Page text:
The term scholasticism has a narrower reference than the term orthodoxy: it well describes the technical and academic side of this process of the institutionalization and professionalization of Protestant doctrine in the universities of the late sixteenth and seventeenth centuries. If the doctrinal intention of this theology was confessional orthodoxy, its academic motivation was certainly intellectual adequacy . . . This, moreover is the sense of the term used by the writers of the sixteenth century to describe their own academic, technical, and disputative theology as distinct from other genre and approaches, namely, the catechetical, biblical-exegetical, and simply didactic or ecclesial. Thus, large numbers of the works of the late sixteenth and seventeenth-century Reformed orthodox—including works by the authors of scholastic theological systems—are not scholastic . . . significant elements of the nominally “scholastic” method of the Protestant orthodox derive not from medieval scholasticism but from Renaissance humanism. This mixed heritage of Protestant orthodoxy is an indication of the kind of continuity that developing Protestantism maintained with the Reformation—which itself drew on both the scholastic and the humanist models . . . Since scholasticism is primarily a method or approach to academic disciplines, it is not necessarily allied to any particular philosophical perspective, nor does it represent a systematic attachment to or concentration upon any particular doctrine or concept as a key to theological system.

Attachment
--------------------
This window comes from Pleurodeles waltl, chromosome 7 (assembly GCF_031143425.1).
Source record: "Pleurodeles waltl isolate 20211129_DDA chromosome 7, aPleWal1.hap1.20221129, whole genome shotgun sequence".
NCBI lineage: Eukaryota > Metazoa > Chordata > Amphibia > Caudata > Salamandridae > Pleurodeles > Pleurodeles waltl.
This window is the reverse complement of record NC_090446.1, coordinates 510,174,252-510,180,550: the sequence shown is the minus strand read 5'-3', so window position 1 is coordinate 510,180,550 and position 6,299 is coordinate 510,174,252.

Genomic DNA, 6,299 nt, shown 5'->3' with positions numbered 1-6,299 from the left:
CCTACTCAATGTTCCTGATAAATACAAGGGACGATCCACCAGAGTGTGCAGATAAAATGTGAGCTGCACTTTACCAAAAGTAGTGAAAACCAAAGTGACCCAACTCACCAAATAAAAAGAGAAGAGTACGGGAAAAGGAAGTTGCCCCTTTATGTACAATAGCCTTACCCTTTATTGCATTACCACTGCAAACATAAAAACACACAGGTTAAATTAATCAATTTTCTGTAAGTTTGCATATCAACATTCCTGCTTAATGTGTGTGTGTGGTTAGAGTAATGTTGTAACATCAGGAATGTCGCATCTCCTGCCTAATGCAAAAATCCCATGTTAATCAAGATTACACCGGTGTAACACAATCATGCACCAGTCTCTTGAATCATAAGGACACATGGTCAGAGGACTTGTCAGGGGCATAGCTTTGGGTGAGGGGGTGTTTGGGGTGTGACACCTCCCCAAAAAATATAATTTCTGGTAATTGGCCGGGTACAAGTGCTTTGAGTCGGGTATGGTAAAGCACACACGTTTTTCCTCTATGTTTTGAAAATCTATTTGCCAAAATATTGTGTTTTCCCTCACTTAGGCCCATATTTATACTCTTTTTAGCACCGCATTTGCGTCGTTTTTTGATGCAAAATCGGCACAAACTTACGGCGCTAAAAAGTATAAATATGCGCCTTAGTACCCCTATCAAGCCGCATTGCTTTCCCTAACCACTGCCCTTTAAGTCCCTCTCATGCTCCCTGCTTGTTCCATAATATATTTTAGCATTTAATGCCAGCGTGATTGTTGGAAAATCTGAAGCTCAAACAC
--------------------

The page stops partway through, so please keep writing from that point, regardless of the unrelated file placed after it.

Richard A. Muller | Post-Reformation Reformed Dogmatics, Volume 1: Prolegomena to Theology, Second Edition (Grand Rapids: Baker Academic, 2003), 34–37.
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